A DUNFERMLINE-BORN man who has just released his first solo music album has something in common with the Beatles.

Back in 1971, Alan Forrester's then band The Myths were invited by Decca to put down some tracks but things didn't work out.

Alan laughed, "In 1971, Decca Studios took us down twice - they didn't promise anything but we failed! We actually sang in the studio with the Moody Blues in the studio next to us.

"We did two songs and didn't have a drummer and we ran out of time trying to drum to it.

"But the Beatles were also turned down by Decca and didn't get through, so there you go!" Alan (59), who now lives near Kincardine, released Four Corner Journey on 30th August, and is "absolutely delighted" with the response to the debut effort.

The four-track album, which Alan describes as "folk-rock contemporary Scottish music", has been released on a number of websites, including Amazon, iTunes, Last.FM, Play.com and Deezer, and one of the tracks, Newfoundland, has been receiving airtime on Radio Newfoundland, Canada.

Going back to music was "unfinished business" for Alan, who was latterly public relations manager for Stirling University.

He said, "I put in my job and was going back to what I knew." Alan, a former Woodmill High pupil, started singing in his teens, forming his first band at 15.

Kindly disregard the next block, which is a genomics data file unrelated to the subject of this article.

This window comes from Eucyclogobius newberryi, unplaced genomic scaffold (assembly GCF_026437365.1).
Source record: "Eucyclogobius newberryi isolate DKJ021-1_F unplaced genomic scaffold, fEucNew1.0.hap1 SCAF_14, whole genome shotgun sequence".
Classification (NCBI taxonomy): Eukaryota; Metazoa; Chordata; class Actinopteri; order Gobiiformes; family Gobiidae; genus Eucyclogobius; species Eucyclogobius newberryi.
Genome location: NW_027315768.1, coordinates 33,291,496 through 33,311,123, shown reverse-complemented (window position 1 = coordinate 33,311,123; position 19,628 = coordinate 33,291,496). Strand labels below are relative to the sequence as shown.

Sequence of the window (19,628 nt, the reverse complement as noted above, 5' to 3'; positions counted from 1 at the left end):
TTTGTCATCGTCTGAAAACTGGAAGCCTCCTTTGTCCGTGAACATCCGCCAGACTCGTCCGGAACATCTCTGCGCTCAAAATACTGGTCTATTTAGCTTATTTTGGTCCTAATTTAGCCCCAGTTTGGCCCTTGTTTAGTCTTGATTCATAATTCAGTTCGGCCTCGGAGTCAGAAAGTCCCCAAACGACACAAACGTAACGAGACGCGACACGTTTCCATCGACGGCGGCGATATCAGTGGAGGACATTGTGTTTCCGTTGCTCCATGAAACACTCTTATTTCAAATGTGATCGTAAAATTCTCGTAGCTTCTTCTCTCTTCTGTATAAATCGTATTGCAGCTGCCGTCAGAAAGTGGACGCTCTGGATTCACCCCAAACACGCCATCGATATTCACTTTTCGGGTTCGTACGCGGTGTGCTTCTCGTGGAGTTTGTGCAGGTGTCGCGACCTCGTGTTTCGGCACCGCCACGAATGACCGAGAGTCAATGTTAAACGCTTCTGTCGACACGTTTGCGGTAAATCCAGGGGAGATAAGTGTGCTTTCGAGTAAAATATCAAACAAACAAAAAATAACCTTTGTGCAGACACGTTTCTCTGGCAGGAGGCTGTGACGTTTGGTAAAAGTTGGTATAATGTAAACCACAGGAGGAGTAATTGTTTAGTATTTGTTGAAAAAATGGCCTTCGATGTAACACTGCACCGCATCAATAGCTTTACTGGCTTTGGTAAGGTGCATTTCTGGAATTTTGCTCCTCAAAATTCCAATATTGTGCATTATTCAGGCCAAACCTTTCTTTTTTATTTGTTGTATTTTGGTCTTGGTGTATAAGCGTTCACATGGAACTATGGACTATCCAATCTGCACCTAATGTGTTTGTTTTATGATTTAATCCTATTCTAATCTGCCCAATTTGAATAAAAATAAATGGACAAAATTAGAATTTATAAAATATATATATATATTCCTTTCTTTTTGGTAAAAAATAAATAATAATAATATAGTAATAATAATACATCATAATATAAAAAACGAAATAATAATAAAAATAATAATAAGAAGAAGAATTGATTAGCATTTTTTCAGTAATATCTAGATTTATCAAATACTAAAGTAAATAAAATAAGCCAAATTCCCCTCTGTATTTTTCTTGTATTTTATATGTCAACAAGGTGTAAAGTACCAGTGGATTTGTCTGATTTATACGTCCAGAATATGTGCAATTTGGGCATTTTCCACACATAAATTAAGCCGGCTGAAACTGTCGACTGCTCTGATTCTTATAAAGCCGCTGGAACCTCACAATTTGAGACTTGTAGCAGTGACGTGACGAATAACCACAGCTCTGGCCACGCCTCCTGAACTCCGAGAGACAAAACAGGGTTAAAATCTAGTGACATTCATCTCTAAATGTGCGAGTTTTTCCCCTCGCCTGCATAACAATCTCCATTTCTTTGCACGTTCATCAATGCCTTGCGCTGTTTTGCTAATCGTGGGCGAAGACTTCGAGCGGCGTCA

He recalled, "One of my friends suggested I started a group - he was joking but I took it seriously!

"We were called The Myths and we played in youth groups, churches and meetings - and we even got to go to Czechoslovakia in July 1966, though we had to put in our visa as members of a country dancing group!

"We also changed our name to The Whale for the two weeks we were there. We went round with folk musicians, country dancers, a brass quartet from the villages.

"It was still the Iron Curtain then and years later a journalist told me that it was all considered very subversive and we could have been jailed!" These days, he plays with a six-man band called Steamer Lane, which will be releasing a single called "No Fair At All", coming out soon on Steamer Lane Records and published by EMI.

But to have his first commercial album, he says, feels "absolutely fantastic and kind of surreal" after years of just playing and performing in folk clubs, hotels and festivals.

Alan, who plays guitar, piano, "a little bit of bass and percussion", said, "I've got people in the US and Canada listening to it and giving me great reviews.

"It's been good because it's been a learning process for me.

"I'm absolutely delighted at the response and the radio director at Radio Newfoundland has said that if I have any new material I can go back to them."